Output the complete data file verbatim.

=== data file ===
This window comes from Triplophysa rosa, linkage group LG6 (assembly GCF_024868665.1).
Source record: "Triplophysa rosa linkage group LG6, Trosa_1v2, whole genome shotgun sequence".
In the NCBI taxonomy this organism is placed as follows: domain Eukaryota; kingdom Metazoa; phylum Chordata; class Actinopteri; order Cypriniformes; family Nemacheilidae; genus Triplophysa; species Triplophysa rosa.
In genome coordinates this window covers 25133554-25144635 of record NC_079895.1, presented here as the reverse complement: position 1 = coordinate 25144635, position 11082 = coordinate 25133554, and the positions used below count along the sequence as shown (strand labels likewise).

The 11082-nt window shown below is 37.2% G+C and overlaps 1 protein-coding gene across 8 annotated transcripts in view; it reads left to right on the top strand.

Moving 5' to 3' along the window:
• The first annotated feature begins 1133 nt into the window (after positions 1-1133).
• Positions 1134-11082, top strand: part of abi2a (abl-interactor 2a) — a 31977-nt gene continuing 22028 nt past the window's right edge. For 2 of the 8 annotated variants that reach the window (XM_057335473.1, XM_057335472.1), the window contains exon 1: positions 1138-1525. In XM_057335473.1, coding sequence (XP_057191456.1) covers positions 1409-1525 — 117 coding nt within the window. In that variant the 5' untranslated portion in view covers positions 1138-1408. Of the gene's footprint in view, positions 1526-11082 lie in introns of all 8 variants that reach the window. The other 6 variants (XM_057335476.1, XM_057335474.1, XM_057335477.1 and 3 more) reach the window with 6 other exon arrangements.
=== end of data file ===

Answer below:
This window comes from Triplophysa rosa, linkage group LG6 (assembly GCF_024868665.1).
Source record: "Triplophysa rosa linkage group LG6, Trosa_1v2, whole genome shotgun sequence".
In the NCBI taxonomy this organism is placed as follows: domain Eukaryota; kingdom Metazoa; phylum Chordata; class Actinopteri; order Cypriniformes; family Nemacheilidae; genus Triplophysa; species Triplophysa rosa.
In genome coordinates this window covers 25133554-25144635 of record NC_079895.1, presented here as the reverse complement: position 1 = coordinate 25144635, position 11082 = coordinate 25133554, and the positions used below count along the sequence as shown (strand labels likewise).

The 11082-nt window shown below is 37.2% G+C and overlaps 1 protein-coding gene across 8 annotated transcripts in view; it reads left to right on the top strand.

Moving 5' to 3' along the window:
• The first annotated feature begins 1133 nt into the window (after positions 1-1133).
• Positions 1134-11082, top strand: part of abi2a (abl-interactor 2a) — a 31977-nt gene continuing 22028 nt past the window's right edge. For 2 of the 8 annotated variants that reach the window (XM_057335473.1, XM_057335472.1), the window contains exon 1: positions 1138-1525. In XM_057335473.1, coding sequence (XP_057191456.1) covers positions 1409-1525 — 117 coding nt within the window. In that variant the 5' untranslated portion in view covers positions 1138-1408. Of the gene's footprint in view, positions 1526-11082 lie in introns of all 8 variants that reach the window. The other 6 variants (XM_057335476.1, XM_057335474.1, XM_057335477.1 and 3 more) reach the window with 6 other exon arrangements.